The youngest of the 15 girls subjected to degrading abuse on an industrial-scale by a grotesque group of 20 depraved paedophiles was just 11.
Yet it is to the immense personal credit of the victims that they not only came forward, but had the fortitude to withstand a tortuous legal process and bravely relive their ordeal in court, in order to finally bring the perpetrators of these vile crimes to justice.
Aged between 11 and 17, they were targeted because of their very vulnerability, plied with drink and drugs, and then used and abused over seven years – and the seriousness of the sentences passed down to their abusers reflects the scale of child sexual exploitation that did take place.
However, these victims will need every possible support as they come to terms with what, to them, is a life sentence. It’s also testament to the persistence of those in the police and other justice agencies that successful prosecutions were mounted.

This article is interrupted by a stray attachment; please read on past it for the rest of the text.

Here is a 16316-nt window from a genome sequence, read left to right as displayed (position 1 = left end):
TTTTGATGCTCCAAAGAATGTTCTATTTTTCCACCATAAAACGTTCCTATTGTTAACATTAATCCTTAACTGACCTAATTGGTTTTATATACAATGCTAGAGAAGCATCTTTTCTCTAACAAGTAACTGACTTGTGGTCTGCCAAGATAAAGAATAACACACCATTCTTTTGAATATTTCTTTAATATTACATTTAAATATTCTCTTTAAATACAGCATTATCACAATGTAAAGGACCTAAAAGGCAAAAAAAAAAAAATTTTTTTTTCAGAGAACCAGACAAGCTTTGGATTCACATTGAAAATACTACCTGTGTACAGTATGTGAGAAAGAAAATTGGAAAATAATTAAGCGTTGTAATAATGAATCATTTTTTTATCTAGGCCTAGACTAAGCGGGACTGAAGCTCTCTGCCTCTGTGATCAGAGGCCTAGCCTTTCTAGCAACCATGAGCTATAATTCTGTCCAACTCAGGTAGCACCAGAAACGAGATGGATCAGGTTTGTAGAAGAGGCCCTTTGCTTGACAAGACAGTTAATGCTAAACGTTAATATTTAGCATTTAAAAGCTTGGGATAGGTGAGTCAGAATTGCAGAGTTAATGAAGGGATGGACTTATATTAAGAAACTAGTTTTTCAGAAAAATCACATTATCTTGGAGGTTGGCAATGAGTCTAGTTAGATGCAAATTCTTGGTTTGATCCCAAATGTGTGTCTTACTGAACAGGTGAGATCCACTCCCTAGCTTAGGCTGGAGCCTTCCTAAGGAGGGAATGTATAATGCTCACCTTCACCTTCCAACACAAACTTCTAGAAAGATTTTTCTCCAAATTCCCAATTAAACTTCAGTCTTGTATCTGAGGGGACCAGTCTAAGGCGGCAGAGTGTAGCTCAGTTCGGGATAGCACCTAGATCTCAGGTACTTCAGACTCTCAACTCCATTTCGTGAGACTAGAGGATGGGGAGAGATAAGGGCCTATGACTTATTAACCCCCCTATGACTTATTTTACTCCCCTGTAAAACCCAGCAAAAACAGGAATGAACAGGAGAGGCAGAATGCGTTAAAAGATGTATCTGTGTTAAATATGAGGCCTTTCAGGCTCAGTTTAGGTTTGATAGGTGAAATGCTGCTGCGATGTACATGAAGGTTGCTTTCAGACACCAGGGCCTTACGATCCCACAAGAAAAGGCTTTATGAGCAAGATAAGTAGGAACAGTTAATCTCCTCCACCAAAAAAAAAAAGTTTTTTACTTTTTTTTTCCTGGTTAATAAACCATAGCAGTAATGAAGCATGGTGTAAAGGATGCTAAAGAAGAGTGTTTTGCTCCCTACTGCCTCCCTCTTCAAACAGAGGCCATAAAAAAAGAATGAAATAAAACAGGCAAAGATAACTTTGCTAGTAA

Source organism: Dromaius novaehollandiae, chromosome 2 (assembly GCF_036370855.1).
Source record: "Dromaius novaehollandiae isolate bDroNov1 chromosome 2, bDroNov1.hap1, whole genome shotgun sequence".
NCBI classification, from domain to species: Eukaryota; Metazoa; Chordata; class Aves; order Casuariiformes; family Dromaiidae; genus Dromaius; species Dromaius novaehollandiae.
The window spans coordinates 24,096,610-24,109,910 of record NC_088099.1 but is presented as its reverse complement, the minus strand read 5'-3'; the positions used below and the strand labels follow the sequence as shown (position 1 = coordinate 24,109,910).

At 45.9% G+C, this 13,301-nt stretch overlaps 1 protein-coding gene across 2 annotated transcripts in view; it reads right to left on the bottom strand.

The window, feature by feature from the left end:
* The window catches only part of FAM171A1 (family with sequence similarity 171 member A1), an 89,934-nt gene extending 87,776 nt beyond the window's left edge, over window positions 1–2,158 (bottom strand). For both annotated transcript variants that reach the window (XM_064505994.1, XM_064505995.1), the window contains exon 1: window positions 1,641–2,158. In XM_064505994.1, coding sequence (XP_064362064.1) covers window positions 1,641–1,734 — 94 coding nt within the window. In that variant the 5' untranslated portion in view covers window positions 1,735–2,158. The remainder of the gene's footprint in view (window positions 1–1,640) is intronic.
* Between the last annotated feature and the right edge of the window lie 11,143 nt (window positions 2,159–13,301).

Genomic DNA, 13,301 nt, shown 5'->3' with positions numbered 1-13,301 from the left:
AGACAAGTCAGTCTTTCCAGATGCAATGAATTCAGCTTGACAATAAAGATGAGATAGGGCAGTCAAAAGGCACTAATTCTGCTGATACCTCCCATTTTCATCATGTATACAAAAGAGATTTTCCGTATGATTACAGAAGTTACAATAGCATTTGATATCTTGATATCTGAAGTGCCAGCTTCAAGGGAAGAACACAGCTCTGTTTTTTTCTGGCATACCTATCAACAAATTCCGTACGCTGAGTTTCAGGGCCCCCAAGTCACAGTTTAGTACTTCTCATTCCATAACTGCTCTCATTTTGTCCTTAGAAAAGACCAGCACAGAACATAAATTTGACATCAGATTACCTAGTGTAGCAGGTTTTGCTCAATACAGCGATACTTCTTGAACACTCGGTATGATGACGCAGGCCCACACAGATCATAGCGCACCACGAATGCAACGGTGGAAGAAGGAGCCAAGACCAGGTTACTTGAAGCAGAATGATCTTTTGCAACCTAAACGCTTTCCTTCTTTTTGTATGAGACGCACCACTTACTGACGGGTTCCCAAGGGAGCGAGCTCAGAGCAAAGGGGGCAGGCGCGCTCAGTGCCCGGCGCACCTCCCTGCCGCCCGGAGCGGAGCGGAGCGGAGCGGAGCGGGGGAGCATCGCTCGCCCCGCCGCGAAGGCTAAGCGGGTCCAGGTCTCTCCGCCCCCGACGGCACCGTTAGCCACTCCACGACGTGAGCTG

And, while these chilling crimes started in 2004, it is, nevertheless, important for some form of wider inquiry to be held to better understand how the victims came into contact with their abusers and whether anything more could have been done to prevent these inhumane crimes.
West Yorkshire Police, for one, accepts that opportunities were missed in the past to protect victims of CSE, but says better working practices are in place. It’s right that these protocols are scrutinised. And, inevitably, it will mean difficult questions having to be asked, specifically the background of their abusers, and parallels with similarly grim cases elsewhere. Nevertheless, the number one priority should always be the plight of the victims – and making sure that all public agencies are working together to lessen the likelihood of such reprehensible behaviour occurring again.